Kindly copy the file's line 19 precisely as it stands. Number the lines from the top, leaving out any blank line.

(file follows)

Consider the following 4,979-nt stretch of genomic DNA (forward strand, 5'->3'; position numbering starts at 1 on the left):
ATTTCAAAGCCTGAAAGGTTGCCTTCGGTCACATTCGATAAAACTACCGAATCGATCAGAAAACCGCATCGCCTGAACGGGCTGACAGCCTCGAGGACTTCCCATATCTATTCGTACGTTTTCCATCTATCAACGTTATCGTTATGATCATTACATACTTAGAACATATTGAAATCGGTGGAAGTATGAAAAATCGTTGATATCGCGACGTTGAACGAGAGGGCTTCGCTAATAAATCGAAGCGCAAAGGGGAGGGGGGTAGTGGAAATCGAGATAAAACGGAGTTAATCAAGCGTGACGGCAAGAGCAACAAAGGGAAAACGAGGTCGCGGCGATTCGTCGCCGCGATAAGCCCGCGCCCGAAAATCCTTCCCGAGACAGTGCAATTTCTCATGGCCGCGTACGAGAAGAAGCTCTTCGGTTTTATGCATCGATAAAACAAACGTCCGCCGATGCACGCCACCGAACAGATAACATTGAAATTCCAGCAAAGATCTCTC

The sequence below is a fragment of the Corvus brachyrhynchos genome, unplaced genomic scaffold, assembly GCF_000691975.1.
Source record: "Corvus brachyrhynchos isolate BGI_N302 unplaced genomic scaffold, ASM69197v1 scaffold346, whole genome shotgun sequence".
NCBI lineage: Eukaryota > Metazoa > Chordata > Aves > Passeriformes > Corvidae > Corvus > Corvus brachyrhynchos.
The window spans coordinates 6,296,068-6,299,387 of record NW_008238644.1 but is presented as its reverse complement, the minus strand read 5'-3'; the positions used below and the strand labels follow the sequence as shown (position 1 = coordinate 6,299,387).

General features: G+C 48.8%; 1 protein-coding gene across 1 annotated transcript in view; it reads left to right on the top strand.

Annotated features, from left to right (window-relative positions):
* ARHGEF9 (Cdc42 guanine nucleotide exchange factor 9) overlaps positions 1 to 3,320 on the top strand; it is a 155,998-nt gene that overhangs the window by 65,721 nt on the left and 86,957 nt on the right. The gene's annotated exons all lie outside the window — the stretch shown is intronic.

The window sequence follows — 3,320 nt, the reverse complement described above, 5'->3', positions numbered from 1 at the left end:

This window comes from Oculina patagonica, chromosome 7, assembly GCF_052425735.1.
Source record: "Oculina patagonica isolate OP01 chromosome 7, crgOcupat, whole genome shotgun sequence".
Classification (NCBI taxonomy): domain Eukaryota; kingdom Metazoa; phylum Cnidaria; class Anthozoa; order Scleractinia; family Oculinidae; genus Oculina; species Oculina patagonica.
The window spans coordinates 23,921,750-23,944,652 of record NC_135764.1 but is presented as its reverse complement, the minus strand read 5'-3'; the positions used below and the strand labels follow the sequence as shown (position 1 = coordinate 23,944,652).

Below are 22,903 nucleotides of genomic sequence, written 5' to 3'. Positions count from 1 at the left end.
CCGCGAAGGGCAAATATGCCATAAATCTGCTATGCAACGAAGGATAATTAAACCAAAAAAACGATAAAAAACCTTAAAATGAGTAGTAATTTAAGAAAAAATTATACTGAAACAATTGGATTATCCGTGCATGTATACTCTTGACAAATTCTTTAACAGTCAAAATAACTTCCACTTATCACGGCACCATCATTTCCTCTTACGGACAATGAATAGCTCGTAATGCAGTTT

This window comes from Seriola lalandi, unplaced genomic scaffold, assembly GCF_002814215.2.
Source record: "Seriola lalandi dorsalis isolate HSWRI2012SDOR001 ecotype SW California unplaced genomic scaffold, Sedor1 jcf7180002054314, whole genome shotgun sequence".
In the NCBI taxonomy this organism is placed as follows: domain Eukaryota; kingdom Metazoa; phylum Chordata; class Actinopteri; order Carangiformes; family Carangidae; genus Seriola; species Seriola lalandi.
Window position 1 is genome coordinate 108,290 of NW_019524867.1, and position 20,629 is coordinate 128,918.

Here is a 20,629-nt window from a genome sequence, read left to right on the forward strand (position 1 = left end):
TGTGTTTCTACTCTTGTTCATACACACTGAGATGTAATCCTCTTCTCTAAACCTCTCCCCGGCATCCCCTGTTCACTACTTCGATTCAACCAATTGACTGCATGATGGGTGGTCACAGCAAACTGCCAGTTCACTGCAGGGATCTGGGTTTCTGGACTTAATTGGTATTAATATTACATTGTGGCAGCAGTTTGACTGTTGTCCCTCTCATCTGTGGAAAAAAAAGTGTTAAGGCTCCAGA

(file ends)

In the NCBI taxonomy this organism is placed as follows: domain Eukaryota; kingdom Metazoa; phylum Chordata; class Actinopteri; order Carangiformes; family Carangidae; genus Seriola; species Seriola lalandi.